"Whaddaya mean you want a month's vacation! In the trades here you start out with two weeks. Hell, it took me thirty-five years to get a month's vacation. What's wrong with you, anyhow?"
When I heard the voice crackling at the other end of the line, I should have known the pastorate I was about to accept was going to be a rough go. I did receive the standard month's vacation, but not until a denominational executive intervened. The previous two pastors of this working-class church had been asked to resign. What equipped me-a young minister raised in an affluent suburb and Harvard educated-to lead these blue-collar people?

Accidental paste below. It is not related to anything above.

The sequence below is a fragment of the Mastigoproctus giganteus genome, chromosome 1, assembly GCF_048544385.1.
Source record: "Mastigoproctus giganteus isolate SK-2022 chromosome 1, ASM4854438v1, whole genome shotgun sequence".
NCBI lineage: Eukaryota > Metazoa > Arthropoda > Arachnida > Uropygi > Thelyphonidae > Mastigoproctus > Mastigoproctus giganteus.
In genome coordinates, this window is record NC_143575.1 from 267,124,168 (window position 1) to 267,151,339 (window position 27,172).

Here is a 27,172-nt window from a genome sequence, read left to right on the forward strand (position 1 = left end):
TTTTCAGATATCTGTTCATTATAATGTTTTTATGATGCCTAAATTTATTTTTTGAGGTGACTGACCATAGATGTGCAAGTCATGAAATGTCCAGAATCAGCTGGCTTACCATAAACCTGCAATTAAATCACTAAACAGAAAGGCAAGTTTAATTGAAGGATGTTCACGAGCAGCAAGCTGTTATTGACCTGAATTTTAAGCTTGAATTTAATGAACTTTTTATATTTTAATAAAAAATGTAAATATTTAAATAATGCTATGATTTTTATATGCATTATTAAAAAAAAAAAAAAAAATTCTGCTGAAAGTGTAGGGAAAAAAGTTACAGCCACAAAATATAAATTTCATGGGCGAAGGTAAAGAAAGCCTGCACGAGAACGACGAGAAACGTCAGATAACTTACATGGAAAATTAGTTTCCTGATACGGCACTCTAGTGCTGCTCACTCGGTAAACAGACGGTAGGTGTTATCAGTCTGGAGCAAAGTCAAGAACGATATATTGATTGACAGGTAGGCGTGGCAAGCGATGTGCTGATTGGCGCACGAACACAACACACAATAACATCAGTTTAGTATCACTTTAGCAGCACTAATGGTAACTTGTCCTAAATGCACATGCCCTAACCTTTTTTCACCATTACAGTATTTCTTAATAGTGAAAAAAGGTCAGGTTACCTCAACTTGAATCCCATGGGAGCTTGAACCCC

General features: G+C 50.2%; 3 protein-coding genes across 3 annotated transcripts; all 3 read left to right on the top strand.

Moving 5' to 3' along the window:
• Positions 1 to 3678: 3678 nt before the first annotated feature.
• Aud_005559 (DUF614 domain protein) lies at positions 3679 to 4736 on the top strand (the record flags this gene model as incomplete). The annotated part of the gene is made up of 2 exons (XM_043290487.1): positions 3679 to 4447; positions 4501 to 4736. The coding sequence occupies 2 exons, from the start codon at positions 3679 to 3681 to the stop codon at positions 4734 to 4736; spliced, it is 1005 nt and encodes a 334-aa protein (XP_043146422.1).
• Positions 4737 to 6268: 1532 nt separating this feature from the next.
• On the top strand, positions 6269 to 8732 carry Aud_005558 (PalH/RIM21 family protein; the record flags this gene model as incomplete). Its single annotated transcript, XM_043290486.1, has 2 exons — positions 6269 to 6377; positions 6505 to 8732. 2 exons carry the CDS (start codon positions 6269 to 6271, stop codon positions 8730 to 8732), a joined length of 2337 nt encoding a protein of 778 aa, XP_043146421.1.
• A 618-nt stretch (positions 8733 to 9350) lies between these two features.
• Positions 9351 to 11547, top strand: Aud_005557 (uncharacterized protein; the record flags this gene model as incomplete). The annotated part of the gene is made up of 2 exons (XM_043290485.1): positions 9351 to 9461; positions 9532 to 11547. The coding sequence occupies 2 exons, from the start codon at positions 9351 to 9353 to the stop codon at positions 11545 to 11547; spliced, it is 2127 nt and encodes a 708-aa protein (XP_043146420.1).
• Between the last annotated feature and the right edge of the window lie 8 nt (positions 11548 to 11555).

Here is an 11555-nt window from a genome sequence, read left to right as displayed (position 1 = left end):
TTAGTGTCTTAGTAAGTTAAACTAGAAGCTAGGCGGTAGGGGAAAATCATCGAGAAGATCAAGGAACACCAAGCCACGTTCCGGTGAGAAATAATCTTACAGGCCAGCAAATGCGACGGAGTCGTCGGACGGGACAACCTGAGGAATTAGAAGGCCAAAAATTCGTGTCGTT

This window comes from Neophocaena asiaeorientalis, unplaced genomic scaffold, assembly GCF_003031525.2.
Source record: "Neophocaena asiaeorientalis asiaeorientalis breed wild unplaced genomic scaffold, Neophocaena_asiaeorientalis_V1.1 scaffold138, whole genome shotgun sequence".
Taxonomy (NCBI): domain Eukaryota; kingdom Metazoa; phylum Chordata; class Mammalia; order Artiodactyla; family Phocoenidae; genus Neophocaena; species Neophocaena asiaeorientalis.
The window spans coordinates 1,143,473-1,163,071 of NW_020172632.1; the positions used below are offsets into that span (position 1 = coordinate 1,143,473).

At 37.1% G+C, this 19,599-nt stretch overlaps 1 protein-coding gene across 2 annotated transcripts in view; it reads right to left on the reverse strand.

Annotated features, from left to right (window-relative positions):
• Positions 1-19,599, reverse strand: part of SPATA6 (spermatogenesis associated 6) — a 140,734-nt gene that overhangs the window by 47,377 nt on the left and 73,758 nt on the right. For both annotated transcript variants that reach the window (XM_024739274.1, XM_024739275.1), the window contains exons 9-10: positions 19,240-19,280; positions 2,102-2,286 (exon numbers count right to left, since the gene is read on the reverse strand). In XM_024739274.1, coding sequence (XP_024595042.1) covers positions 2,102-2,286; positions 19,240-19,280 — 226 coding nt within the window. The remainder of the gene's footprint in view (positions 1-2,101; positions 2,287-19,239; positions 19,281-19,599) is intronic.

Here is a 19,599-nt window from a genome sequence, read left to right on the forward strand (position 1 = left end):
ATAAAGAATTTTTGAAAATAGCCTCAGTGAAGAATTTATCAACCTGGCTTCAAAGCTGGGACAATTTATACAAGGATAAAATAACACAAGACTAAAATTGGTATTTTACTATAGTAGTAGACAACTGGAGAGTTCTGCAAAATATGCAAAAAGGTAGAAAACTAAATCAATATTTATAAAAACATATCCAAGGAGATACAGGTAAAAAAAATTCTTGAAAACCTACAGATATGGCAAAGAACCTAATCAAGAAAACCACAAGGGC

My first morning at the church was an awakening. Several retired men from the church had developed the habit of dropping by the church office to see if there was any work they could do. But mainly they sat all morning shooting the breeze because they wanted to get out of the house, and except for the gas station and barbershop, there was nowhere else in town ...1